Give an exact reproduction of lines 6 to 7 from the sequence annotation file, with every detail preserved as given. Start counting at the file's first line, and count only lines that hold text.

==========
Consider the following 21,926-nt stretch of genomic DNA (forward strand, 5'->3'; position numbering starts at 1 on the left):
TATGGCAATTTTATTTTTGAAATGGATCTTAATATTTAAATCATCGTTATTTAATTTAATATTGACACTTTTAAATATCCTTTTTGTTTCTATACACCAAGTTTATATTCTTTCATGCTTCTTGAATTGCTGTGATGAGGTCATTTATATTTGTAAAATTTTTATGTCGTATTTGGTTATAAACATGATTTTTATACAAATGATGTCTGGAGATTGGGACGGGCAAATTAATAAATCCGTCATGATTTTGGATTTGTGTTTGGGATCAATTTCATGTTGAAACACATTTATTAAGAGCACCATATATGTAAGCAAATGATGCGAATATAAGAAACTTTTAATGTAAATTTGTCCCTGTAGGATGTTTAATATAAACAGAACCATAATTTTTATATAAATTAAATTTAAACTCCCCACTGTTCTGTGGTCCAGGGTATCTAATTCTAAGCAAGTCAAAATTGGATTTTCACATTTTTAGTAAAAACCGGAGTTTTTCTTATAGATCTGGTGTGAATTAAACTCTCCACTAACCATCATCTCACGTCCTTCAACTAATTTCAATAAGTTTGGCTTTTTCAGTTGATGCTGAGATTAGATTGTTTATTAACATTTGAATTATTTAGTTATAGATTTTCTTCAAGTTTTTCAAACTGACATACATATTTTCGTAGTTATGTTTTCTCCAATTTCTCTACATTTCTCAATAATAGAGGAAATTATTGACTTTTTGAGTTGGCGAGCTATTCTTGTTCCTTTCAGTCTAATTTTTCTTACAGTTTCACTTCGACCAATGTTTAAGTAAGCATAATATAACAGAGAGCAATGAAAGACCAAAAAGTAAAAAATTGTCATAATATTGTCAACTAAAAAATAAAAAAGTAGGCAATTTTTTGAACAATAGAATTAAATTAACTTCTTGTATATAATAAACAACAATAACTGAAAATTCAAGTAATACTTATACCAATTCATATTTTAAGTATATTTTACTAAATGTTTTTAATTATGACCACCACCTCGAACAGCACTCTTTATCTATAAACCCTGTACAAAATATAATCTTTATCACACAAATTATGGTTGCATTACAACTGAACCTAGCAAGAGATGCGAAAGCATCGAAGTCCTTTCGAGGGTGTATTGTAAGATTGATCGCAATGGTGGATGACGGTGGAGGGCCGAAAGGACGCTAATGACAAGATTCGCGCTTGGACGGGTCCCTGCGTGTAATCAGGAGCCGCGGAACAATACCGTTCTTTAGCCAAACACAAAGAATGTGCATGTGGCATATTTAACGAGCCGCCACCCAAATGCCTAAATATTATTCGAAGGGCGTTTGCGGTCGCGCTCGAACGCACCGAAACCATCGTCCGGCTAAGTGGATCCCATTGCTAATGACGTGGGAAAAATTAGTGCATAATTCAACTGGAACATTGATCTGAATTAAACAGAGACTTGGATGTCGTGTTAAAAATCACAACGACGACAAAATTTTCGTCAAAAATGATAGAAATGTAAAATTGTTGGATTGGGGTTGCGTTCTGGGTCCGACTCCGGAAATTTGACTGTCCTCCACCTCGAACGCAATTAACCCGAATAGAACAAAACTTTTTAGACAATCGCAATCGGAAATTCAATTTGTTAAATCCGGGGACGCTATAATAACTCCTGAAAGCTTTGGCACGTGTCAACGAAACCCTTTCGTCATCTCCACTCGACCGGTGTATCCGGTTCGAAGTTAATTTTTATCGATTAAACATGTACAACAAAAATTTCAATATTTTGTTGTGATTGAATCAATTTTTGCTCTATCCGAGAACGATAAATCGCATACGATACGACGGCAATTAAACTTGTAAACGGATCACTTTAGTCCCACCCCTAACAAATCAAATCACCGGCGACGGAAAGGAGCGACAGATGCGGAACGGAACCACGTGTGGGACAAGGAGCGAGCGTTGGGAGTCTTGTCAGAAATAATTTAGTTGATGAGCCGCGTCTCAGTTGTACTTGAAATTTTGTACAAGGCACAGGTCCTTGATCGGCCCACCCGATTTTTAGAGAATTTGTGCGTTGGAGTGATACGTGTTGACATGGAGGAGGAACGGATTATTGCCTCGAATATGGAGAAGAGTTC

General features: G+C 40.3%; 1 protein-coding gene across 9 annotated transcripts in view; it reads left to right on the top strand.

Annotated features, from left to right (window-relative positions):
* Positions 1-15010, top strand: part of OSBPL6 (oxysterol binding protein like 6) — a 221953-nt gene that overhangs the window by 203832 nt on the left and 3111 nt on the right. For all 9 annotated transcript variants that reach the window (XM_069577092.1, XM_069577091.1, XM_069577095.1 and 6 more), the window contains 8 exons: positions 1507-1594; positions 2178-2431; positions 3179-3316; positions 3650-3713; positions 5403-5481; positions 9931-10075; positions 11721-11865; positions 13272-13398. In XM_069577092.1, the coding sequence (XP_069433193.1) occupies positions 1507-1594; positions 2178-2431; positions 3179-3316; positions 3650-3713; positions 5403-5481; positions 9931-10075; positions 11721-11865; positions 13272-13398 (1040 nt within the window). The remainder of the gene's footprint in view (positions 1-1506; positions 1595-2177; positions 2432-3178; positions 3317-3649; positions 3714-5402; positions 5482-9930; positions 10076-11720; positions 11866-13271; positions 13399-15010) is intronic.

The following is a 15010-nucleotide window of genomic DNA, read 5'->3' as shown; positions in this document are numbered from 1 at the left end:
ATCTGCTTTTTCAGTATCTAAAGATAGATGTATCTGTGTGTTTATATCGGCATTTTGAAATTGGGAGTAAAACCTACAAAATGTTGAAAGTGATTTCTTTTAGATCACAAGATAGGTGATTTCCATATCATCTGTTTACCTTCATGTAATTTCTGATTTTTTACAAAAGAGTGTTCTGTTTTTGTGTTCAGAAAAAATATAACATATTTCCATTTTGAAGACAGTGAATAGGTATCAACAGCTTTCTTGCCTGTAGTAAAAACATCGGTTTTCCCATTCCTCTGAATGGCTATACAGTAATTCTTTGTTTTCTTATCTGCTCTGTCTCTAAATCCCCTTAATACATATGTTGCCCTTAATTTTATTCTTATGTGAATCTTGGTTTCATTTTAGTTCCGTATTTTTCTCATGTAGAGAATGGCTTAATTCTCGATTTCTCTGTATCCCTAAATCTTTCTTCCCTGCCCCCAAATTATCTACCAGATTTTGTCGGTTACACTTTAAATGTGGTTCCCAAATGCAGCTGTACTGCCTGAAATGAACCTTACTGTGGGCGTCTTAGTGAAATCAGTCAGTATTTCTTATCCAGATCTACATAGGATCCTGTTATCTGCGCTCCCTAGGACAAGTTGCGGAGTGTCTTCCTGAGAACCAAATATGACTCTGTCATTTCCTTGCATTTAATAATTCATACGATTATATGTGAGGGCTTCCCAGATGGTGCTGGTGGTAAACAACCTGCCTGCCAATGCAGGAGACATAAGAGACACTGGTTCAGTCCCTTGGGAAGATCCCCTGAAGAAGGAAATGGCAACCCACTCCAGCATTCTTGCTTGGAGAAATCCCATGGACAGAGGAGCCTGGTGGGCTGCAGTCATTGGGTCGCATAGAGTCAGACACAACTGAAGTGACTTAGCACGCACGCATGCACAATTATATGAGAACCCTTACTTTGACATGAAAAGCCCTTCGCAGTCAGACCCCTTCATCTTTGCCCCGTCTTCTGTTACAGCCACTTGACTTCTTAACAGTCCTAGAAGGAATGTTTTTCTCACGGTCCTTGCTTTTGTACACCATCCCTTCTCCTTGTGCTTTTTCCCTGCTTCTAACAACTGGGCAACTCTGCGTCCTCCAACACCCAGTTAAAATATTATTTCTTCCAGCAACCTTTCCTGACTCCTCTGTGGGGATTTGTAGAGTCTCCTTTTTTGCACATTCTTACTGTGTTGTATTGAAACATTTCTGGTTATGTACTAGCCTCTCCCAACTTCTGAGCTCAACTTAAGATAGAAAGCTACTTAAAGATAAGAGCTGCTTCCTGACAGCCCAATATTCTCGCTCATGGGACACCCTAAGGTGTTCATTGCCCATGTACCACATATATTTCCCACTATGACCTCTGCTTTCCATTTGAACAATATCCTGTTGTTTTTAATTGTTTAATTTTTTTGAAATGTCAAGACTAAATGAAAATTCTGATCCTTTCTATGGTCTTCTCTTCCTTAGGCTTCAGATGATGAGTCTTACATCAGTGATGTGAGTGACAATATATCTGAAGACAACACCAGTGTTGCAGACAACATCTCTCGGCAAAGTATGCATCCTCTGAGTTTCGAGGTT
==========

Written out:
The following is a 15010-nucleotide window of genomic DNA, read 5'->3' as shown; positions in this document are numbered from 1 at the left end:
ATCTGCTTTTTCAGTATCTAAAGATAGATGTATCTGTGTGTTTATATCGGCATTTTGAAATTGGGAGTAAAACCTACAAAATGTTGAAAGTGATTTCTTTTAGATCACAAGATAGGTGATTTCCATATCATCTGTTTACCTTCATGTAATTTCTGATTTTTTACAAAAGAGTGTTCTGTTTTTGTGTTCAGAAAAAATATAACATATTTCCATTTTGAAGACAGTGAATAGGTATCAACAGCTTTCTTGCCTGTAGTAAAAACATCGGTTTTCCCATTCCTCTGAATGGCTATACAGTAATTCTTTGTTTTCTTATCTGCTCTGTCTCTAAATCCCCTTAATACATATGTTGCCCTTAATTTTATTCTTATGTGAATCTTGGTTTCATTTTAGTTCCGTATTTTTCTCATGTAGAGAATGGCTTAATTCTCGATTTCTCTGTATCCCTAAATCTTTCTTCCCTGCCCCCAAATTATCTACCAGATTTTGTCGGTTACACTTTAAATGTGGTTCCCAAATGCAGCTGTACTGCCTGAAATGAACCTTACTGTGGGCGTCTTAGTGAAATCAGTCAGTATTTCTTATCCAGATCTACATAGGATCCTGTTATCTGCGCTCCCTAGGACAAGTTGCGGAGTGTCTTCCTGAGAACCAAATATGACTCTGTCATTTCCTTGCATTTAATAATTCATACGATTATATGTGAGGGCTTCCCAGATGGTGCTGGTGGTAAACAACCTGCCTGCCAATGCAGGAGACATAAGAGACACTGGTTCAGTCCCTTGGGAAGATCCCCTGAAGAAGGAAATGGCAACCCACTCCAGCATTCTTGCTTGGAGAAATCCCATGGACAGAGGAGCCTGGTGGGCTGCAGTCATTGGGTCGCATAGAGTCAGACACAACTGAAGTGACTTAGCACGCACGCATGCACAATTATATGAGAACCCTTACTTTGACATGAAAAGCCCTTCGCAGTCAGACCCCTTCATCTTTGCCCCGTCTTCTGTTACAGCCACTTGACTTCTTAACAGTCCTAGAAGGAATGTTTTTCTCACGGTCCTTGCTTTTGTACACCATCCCTTCTCCTTGTGCTTTTTCCCTGCTTCTAACAACTGGGCAACTCTGCGTCCTCCAACACCCAGTTAAAATATTATTTCTTCCAGCAACCTTTCCTGACTCCTCTGTGGGGATTTGTAGAGTCTCCTTTTTTGCACATTCTTACTGTGTTGTATTGAAACATTTCTGGTTATGTACTAGCCTCTCCCAACTTCTGAGCTCAACTTAAGATAGAAAGCTACTTAAAGATAAGAGCTGCTTCCTGACAGCCCAATATTCTCGCTCATGGGACACCCTAAGGTGTTCATTGCCCATGTACCACATATATTTCCCACTATGACCTCTGCTTTCCATTTGAACAATATCCTGTTGTTTTTAATTGTTTAATTTTTTTGAAATGTCAAGACTAAATGAAAATTCTGATCCTTTCTATGGTCTTCTCTTCCTTAGGCTTCAGATGATGAGTCTTACATCAGTGATGTGAGTGACAATATATCTGAAGACAACACCAGTGTTGCAGACAACATCTCTCGGCAAAGTATGCATCCTCTGAGTTTCGAGGTT